At the time I didn’t realize that the magazine would impact so many people but years later I get DM’s on Instagram talking about a photo I shot and how it influenced them as a skateboarder. I was just caught up in it all and had no idea that any of it would matter. It mattered to me but I came from a time when those of us that rode skateboards were looked upon as losers and vandals and nowadays it’s so mainstream. Maybe I’m happy and sad at the same time.

And lastly, the 1990s was a time when skateboarders owned everything to do with skateboarding. From the pros that were in all the videos and mags to the mostly self-taught industry. All of these people did it for the love of skateboarding and in turn, were rewarded financially. I’m proud to have played a part in all of that. Thank you skateboarding!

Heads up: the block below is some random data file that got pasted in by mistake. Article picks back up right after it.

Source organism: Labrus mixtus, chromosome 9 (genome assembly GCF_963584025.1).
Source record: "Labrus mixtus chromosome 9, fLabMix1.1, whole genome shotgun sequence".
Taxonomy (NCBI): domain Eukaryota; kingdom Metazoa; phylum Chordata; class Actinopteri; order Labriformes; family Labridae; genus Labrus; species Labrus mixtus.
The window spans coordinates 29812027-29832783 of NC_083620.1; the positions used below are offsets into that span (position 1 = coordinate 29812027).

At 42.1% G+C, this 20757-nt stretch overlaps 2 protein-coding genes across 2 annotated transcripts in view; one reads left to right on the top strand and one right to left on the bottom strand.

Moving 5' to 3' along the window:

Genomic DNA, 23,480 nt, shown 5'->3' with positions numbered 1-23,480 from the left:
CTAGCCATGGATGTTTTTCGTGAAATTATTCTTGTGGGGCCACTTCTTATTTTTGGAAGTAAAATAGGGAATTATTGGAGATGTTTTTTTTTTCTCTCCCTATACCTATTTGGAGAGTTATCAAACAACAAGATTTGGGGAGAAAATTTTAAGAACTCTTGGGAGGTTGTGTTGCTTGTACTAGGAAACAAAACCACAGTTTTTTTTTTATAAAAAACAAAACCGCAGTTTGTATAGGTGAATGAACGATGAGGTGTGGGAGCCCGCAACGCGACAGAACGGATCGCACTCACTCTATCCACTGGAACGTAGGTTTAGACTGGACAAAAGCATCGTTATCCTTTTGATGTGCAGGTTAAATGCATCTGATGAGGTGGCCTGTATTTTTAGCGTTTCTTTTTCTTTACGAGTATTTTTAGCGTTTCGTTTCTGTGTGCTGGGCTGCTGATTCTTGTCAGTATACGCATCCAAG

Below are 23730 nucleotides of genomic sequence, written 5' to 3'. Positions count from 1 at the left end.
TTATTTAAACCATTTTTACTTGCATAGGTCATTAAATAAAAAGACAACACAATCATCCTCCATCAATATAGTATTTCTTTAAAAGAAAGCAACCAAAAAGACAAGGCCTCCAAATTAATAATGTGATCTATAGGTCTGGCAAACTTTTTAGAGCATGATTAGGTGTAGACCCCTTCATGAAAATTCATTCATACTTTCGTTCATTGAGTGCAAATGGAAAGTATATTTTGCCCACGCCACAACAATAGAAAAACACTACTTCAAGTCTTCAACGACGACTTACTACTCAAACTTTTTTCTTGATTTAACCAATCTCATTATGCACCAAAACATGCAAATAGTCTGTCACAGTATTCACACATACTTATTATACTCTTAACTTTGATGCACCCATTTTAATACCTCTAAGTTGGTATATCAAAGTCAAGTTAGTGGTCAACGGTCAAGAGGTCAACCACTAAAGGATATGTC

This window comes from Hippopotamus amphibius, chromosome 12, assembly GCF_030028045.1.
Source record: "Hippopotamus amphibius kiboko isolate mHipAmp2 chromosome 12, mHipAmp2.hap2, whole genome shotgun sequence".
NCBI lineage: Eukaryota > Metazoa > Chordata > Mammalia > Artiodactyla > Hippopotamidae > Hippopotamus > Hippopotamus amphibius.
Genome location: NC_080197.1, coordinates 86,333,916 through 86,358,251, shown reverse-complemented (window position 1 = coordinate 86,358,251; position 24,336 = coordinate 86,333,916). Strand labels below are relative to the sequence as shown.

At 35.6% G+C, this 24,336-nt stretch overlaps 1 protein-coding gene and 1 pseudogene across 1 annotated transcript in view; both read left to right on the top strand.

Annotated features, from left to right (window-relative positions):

Jamie Foy - Fakie Crook


How did you find the change from film photography to digital?

At the time (2002), I was in charge of all editorial budgets at TransWorld Skateboarding and I’d constantly have conversations with the General Manager about the film/processing expenses. I think we were spending more than $9,000 on film and around $15,000 per month on processing film for all the photographers. The best digital cameras were quite expensive and they still hadn’t reached the point where quality was print-ready, I just had to keep telling him we can’t do anything about it with the size of every issue being 350-450 pages. In those days we were printing so many sequences and the cost of film for those was enormous (not many skaters landed anything in one roll) because you’d only get three tries per roll. By the end of 2002, we got a Canon EOS 1D that Grant and I shared to shoot sequences just to see how they’d print. Ended up being good enough to use and we encouraged the staff photographers to jump on the bandwagon and most did. I do remember Grant and I having a conversation that we’d never use a digital camera for still photos and within five years neither of us were shooting film anymore for the magazine.